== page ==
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A research team led by scientists from Fauna & Flora International (FFI), in partnership with the Zoological Society of London (ZSL) and Liberia’s Forestry Development Authority (FDA), has captured the first records of the Liberian mongoose in Sapo National Park in south-east Liberia. The findings have been reported in the Journal of Small Carnivore Conservation.
The Liberian mongoose is listed as Vulnerable on the IUCN Red List of Threatened Species, however not much is known about its population status or range although it is thought to be declining due to extensive habitat loss and hunting for its meat.
These animals are found mainly in swamp forest and stream beds with deep, sandy soils where earthworms (their main food source) are abundant. Liberian mongooses are thought to be important ‘ecosystem engineers’, because their foraging behaviour, which turns over large areas of forest, helps to create a more varied and diverse landscape that can benefit other species.
The Liberian mongoose has a dark brown body with prominent stripes on the neck and a bushy tail. Credit: FFI/ZSL/FDA.
Until now, this species was only known from north-east Liberia and western Côte d’Ivoire, and although it was presumed to occur in similar habitats in adjacent areas, previous attempts to confirm this had proven fruitless.
The new records were captured as part of a systematic camera-trapping survey conducted in Sapo National Park with the support of the Zoological Society of London and the Liberian government’s Forestry Development Authority. Other animals caught on film include the pygmy hippopotamus and forest elephants.
A rare photograph of the pygmy hippo. The elusive nature of these animals makes them difficult to monitor. Credit: FFI/ZSL/FDA.
According to the paper’s authors, “These first verifiable records of Liberian mongoose in Sapo National Park provide valuable information on the distribution range of this poorly documented species.”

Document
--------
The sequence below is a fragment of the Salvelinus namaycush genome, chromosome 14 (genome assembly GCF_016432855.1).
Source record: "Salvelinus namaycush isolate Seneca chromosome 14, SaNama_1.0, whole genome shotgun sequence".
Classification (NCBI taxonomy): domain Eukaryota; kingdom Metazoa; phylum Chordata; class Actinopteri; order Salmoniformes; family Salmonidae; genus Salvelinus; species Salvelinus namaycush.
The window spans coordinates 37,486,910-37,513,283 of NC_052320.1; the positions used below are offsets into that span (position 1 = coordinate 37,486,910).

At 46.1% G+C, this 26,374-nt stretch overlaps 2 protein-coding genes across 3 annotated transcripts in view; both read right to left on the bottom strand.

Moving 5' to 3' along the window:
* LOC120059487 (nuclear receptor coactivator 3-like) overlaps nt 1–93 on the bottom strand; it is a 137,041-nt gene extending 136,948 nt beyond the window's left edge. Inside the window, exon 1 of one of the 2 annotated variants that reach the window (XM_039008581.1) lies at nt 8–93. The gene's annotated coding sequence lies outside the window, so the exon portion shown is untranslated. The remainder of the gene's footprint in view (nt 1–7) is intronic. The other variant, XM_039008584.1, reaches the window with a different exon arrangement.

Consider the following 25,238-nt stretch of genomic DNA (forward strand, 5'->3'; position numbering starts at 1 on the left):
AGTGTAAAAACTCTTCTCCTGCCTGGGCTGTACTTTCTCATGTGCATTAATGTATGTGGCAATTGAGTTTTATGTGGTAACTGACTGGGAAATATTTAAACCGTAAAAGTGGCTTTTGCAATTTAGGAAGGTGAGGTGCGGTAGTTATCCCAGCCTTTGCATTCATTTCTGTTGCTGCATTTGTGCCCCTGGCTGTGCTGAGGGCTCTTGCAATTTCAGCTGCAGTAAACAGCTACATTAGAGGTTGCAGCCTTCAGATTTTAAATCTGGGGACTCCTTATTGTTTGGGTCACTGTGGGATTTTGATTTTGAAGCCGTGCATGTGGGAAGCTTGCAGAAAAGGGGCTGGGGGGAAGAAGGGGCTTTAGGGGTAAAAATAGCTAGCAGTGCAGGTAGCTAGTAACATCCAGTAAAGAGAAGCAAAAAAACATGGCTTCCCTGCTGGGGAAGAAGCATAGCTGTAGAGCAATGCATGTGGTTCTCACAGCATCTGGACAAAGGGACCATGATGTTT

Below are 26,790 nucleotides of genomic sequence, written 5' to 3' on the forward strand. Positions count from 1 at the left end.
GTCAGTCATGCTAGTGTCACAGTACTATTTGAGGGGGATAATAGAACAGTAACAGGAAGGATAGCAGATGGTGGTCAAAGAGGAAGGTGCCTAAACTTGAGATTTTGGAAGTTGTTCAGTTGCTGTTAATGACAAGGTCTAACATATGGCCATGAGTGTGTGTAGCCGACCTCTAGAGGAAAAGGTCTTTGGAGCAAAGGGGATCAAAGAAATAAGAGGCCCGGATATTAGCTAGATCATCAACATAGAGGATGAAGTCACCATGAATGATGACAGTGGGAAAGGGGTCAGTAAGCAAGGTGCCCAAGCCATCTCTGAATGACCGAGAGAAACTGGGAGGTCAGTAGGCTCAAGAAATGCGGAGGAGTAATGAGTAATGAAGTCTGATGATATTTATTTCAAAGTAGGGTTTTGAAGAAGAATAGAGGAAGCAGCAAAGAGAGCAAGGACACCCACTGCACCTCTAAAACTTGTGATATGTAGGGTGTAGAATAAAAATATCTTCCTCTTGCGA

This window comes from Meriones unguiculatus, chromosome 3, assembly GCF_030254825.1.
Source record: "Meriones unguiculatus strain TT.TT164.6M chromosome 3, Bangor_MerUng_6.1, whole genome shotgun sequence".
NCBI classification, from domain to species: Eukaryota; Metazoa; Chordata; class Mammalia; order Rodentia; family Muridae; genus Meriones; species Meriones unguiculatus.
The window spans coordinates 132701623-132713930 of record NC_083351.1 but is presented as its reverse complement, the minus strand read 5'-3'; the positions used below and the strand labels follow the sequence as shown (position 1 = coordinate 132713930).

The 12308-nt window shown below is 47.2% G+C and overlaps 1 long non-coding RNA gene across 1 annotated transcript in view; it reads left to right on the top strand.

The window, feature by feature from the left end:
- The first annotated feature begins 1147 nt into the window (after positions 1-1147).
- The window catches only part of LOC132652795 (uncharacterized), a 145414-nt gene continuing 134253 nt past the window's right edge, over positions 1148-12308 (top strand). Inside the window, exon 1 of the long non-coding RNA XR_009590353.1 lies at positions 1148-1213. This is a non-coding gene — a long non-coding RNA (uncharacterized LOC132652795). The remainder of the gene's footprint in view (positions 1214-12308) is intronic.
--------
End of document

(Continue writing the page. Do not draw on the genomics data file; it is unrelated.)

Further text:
The find does however raise an important question; namely why so few of these animals were captured on film during the course of the study which ran from 2008 to 2012, with one to three surveys taking place each year.
Liberian mongoose. Credit:FFI/ZSL/FDA.
“There are a number of possible explanations for this,” says Dr Tina Vogt, FFI’s Technical Advisor for Bio-monitoring and Research in Liberia. “It could be partly to do with the fact that the cameras are less effective at detecting smaller, faster animals as they pass.
“However even species of similar or lower size were detected more frequently, which suggests that there are other factors at play here. It could be down to behavioural differences, or it could indicate that the Liberian mongoose is quite rare in Sapo National Park,” she explains.
Sapo National Park, an expanse of lowland rainforest covering an area of over 180,000 hectares, is one of Liberia’s most intact tropical forest ecosystems and the country’s only national park. The park harbours an exceptional array of fauna and flora, including many species that are found nowhere else on earth. It provides one of the last strongholds for the pygmy hippopotamus, the West African chimpanzee and Jentink’s duiker (a type of antelope).
Fauna & Flora International has been working in Sapo National Park since 1997, and in 2001 established a long-term biodiversity fauna monitoring project in collaboration with the Liberian government’s Forestry Development Authority. However until recently, research in the south-western and north-eastern areas of the park has been restricted due to security concerns relating to armed artisanal gold miners operating in the park.
But, in 2010, most of the miners were evacuated and the biomonitoring plan has consequently been extended, with data collection set to commence in these formerly inaccessible areas.
The journal article, First records of Liberian Mongoose Liberiictis kuhni in Sapo National Park, southeast Liberia, is available here (PDF).